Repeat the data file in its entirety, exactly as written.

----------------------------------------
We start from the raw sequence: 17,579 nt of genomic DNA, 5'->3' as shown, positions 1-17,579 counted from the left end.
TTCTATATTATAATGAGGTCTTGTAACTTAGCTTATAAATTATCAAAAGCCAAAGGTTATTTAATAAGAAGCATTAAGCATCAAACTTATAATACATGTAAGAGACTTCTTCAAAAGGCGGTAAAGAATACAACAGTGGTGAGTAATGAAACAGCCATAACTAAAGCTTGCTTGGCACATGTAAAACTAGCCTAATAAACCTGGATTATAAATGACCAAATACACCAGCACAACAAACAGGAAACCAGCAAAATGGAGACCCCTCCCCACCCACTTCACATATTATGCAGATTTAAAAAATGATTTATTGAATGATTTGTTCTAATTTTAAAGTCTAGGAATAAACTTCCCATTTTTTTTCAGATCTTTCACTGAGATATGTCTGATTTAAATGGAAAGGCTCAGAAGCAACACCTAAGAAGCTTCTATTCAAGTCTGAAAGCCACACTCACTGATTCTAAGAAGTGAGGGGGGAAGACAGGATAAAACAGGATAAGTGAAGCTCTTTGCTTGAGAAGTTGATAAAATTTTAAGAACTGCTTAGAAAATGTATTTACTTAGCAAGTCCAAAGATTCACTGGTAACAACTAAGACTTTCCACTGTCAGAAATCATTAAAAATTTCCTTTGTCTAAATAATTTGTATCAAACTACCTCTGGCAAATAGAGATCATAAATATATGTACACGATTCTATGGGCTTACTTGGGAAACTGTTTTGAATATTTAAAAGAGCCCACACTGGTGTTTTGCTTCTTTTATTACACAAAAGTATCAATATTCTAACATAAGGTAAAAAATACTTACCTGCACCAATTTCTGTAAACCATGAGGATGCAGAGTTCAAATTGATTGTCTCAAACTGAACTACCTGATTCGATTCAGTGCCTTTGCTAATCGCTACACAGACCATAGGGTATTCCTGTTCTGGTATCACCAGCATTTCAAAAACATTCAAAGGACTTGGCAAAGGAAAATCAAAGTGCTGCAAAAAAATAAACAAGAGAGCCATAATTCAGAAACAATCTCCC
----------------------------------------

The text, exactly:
We start from the raw sequence: 17,579 nt of genomic DNA, 5'->3' as shown, positions 1-17,579 counted from the left end.
TTCTATATTATAATGAGGTCTTGTAACTTAGCTTATAAATTATCAAAAGCCAAAGGTTATTTAATAAGAAGCATTAAGCATCAAACTTATAATACATGTAAGAGACTTCTTCAAAAGGCGGTAAAGAATACAACAGTGGTGAGTAATGAAACAGCCATAACTAAAGCTTGCTTGGCACATGTAAAACTAGCCTAATAAACCTGGATTATAAATGACCAAATACACCAGCACAACAAACAGGAAACCAGCAAAATGGAGACCCCTCCCCACCCACTTCACATATTATGCAGATTTAAAAAATGATTTATTGAATGATTTGTTCTAATTTTAAAGTCTAGGAATAAACTTCCCATTTTTTTTCAGATCTTTCACTGAGATATGTCTGATTTAAATGGAAAGGCTCAGAAGCAACACCTAAGAAGCTTCTATTCAAGTCTGAAAGCCACACTCACTGATTCTAAGAAGTGAGGGGGGAAGACAGGATAAAACAGGATAAGTGAAGCTCTTTGCTTGAGAAGTTGATAAAATTTTAAGAACTGCTTAGAAAATGTATTTACTTAGCAAGTCCAAAGATTCACTGGTAACAACTAAGACTTTCCACTGTCAGAAATCATTAAAAATTTCCTTTGTCTAAATAATTTGTATCAAACTACCTCTGGCAAATAGAGATCATAAATATATGTACACGATTCTATGGGCTTACTTGGGAAACTGTTTTGAATATTTAAAAGAGCCCACACTGGTGTTTTGCTTCTTTTATTACACAAAAGTATCAATATTCTAACATAAGGTAAAAAATACTTACCTGCACCAATTTCTGTAAACCATGAGGATGCAGAGTTCAAATTGATTGTCTCAAACTGAACTACCTGATTCGATTCAGTGCCTTTGCTAATCGCTACACAGACCATAGGGTATTCCTGTTCTGGTATCACCAGCATTTCAAAAACATTCAAAGGACTTGGCAAAGGAAAATCAAAGTGCTGCAAAAAAATAAACAAGAGAGCCATAATTCAGAAACAATCTCCC